Unlike Paris’s cafés and restaurants, which have been packed since late May’s réouverture, the city’s concerts and recitals have been more lightly attended. Social distancing in music halls is rigorously observed (as is mask-wearing), niceties ignored by Paris’s drinking population. More’s the pity about attendance, as listening to live music again is, in its own way, like quenching a raging thirst.

A day or so after the ban on live indoor performances was eased, Marek Janowski conducted the Orchestre Philharmonique de Radio France in a short but satisfying program of the Prélude et Mort d’Isolde from Wagner’s Tristan und Isolde with the Polish soprano Iwona Sobotka and Bruckner’s Symphony No. 3 in D minor. While Sobotka’s Isolde was occasionally muffled by the orchestra (she sang from the rear of the stage) and the playing more emotionally restrained than usual, the performance was nevertheless well received. By contrast, Janowski’s Bruckner was just the thing. The Third Symphony is a marvelous work with a mystical first movement, open fifths, huge climaxes, and shattering silences. And who but Bruckner would ever have counterposed a solemn organ chorale in the last movement with a polka—and done so to such stirring effect? In this performance there was no hint of coolness, and the audience responded with appropriate warmth before being shooed out in observance of Paris’s 9 p.m. curfew.

The curfew was still in place on May 25 when the organist Nathan Laube offered a highly polished program of works old (Bruhns), new (Beffa), and old-and-new (Bach/Reger and Liszt/Laube). Laube began with Nicolaus Bruhns’s fantastical E-minor Praeludium with its complex registration changes and parallel scales for feet (organ virtuosity, it seems, was not invented by J. S. Bach), followed by Max Reger’s organ transcription of Bach’s Chromatic Fantasy and Fugue. Though Reger once disingenuously claimed to be not much of an organist, his musical imagination shone through in his vivid reimagining of Bach to which Laube did full justice. Ciels brouillés (Cloudy Skies) is an atmospheric work commissioned for the occasion from Karol Beffa, a composer and pianist at the Ecole Normale Supérieure. Sixteen minutes in length, its first part has a Gregorian feel, while during the second a ghostly Dies irae wafts in and out of the piece’s halting rhythm. Written in a Ligeti-like musical language, Ciels brouillés has an atmospheric, even spooky, mood. Laube’s sensitive performance showed that the unknown and unexpected, even at a première, are by no means the enemies of enjoyment. 

As often happens, the best was saved for last with Laube’s sensational organ transcription of Liszt’s B-minor Sonata. Liszt himself was a legendary transcriber of orchestral and chamber works into solo piano versions, but what Laube did was the opposite: he transformed Liszt’s piano work into a quasi-orchestral, single-movement symphony, putting on full display the instrumental colors of Maison Radio’s Gerhard Grunzing organ. In the nineteenth century, Camille Saint-Saëns did something similar with his organ transcription of Liszt’s St. François d’Assise predicant aux oiseaux. On that occasion, the dazzled Liszt (who was hard to dazzle) told Saint-Saëns that it was the greatest musical feat he’d ever heard. Judging from its reaction the other night, the Maison Radio audience might have been similarly impressed.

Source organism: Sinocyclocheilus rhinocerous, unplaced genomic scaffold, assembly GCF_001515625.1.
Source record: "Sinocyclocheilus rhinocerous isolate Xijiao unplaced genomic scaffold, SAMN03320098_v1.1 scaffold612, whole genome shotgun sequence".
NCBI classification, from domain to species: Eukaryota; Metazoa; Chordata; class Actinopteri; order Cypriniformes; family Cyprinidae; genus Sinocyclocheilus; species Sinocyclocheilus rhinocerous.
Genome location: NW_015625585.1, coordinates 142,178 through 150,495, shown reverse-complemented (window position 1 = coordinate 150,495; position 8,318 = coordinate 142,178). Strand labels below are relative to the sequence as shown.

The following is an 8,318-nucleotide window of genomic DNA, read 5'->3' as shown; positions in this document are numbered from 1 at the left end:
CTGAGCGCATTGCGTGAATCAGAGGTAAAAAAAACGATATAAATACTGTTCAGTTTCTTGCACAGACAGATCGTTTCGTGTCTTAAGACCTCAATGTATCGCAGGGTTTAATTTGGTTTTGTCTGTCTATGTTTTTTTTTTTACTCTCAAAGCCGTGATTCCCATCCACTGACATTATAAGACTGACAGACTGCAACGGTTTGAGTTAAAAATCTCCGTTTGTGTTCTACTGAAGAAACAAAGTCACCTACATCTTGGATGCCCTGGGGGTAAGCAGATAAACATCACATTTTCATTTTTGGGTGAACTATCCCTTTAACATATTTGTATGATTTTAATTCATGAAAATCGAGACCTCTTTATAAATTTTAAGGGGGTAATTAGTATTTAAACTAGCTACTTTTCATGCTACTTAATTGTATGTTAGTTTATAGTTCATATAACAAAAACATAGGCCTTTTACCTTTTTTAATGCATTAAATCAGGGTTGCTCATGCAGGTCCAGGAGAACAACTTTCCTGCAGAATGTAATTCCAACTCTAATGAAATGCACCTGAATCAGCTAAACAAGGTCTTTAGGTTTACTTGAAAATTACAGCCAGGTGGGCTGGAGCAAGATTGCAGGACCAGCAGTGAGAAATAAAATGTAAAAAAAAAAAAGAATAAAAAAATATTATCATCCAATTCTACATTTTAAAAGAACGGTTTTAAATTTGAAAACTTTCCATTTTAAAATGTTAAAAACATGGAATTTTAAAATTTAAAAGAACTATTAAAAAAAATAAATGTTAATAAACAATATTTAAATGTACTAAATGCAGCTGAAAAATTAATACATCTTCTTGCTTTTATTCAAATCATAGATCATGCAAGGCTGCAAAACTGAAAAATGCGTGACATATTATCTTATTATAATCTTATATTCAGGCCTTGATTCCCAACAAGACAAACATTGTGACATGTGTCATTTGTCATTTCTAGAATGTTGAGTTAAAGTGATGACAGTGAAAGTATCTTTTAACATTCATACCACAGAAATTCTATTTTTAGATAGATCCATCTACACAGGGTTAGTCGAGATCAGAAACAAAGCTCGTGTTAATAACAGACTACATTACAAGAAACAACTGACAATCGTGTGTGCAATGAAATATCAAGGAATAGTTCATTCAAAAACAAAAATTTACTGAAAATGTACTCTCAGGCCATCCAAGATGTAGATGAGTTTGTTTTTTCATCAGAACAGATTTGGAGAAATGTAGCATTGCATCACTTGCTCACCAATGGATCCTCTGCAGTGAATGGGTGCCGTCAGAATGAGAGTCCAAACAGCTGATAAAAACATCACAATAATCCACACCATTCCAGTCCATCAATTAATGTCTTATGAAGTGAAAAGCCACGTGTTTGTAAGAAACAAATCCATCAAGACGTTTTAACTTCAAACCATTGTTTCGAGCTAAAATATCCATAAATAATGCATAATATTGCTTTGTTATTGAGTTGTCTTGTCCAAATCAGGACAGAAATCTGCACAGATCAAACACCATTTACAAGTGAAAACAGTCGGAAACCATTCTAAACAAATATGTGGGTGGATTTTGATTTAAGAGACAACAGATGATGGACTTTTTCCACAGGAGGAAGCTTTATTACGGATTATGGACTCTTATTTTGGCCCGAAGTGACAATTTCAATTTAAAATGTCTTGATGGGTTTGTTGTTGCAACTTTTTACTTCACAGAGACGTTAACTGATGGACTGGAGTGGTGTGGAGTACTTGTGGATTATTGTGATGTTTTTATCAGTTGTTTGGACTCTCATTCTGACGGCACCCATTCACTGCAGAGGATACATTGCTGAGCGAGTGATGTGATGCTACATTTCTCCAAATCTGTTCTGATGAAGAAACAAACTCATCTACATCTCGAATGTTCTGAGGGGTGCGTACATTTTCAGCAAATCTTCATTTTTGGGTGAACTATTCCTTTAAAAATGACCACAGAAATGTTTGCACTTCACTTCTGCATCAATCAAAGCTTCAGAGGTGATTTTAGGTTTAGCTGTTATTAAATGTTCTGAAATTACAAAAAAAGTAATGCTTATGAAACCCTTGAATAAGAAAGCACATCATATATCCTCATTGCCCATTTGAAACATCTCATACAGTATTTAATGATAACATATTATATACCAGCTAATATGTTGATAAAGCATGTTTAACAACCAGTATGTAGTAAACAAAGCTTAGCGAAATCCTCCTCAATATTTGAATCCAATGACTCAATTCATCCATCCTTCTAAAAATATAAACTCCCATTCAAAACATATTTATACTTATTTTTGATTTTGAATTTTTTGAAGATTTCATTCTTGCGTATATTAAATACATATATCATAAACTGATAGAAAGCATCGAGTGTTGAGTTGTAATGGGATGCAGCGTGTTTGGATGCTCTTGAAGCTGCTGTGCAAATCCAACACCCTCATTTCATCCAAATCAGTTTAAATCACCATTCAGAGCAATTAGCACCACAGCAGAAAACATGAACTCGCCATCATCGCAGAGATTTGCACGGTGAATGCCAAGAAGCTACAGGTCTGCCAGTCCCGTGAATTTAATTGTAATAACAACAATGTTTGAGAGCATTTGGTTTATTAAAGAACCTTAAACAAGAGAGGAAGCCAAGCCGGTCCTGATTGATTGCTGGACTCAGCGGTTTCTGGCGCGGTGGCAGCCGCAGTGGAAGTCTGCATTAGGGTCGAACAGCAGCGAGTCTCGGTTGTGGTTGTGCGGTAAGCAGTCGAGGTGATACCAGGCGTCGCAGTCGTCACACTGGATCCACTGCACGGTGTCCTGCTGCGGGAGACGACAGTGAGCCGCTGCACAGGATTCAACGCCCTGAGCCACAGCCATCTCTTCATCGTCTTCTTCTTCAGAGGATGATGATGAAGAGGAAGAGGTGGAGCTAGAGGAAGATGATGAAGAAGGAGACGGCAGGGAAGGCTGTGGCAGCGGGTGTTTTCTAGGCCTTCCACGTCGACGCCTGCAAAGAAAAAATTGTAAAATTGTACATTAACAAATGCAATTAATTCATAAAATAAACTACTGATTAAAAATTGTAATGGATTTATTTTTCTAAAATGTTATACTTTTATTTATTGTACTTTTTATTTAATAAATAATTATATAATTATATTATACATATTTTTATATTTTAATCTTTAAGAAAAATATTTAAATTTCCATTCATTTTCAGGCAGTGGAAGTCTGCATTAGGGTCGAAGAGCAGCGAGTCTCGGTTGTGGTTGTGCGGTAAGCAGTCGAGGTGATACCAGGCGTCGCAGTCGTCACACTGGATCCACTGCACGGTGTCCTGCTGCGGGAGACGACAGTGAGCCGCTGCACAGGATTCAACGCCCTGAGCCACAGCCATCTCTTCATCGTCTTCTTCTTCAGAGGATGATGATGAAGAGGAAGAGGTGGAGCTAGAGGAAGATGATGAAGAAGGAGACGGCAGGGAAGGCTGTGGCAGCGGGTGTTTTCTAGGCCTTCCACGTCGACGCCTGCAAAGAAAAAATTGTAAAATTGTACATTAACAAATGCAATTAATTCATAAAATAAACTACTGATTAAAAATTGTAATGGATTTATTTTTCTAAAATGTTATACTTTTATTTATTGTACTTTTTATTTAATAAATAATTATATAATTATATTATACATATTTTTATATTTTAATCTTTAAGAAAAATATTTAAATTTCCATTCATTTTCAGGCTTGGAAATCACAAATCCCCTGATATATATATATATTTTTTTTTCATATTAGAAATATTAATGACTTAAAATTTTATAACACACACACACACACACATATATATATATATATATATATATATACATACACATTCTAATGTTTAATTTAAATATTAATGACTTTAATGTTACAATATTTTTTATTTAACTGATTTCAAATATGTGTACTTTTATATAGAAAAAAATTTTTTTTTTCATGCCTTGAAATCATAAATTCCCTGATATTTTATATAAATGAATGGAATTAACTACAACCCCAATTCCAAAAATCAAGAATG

In mid-June, the pianist Jean-Nicolas Diatkine appeared at the lovely old Salle Gaveau on the rue de la Boëtie. The evening had many pleasant surprises, among them an imaginatively structured program and Diatkine’s clarity of line, perceptive phrasings, and ingenious takes. 

Diatkine began with Robert Schumann’s Symphonic Etudes. From the sad and noble C-minor opening theme through to the concluding Allegro brillante, the playing was vivid and, above all, clear. The Etudes are a demanding work, and not only for the pianist. Instead of playing through continuously, as some performers do, Diatkine paused for a few moments after each etude-variation, giving his listeners a chance to let the music sink in. Schumann adored Bach, and Diatkine’s separation of voices throughout this Bach-like piece was well done, especially in the thickly textured Marcato il canto second variation. 

In lesser hands, the climactic right-hand tremolo in Liszt’s Liebestod transcription can sound a little like “Aunt Sadie on the parlor upright,” in Glenn Gould’s memorable phrase, but Diatkine managed it well, perfectly balancing the right hand against the gunshot chords in the left. A poetic reading of Liszt’s Ballade No. 2 followed, and the scheduled part of the program finished with Beethoven’s A-major sonata, Op. 101, full of clever inspiration and rhythmic emphasis. For encores, Diatkine finished with more Liszt (one of the Petrarch sonnets) and Schubert (Mélodie hongroise, understated and uncannily evoking the sound of a cimbalom). Though not well known outside of France, Diatkine certainly should be.

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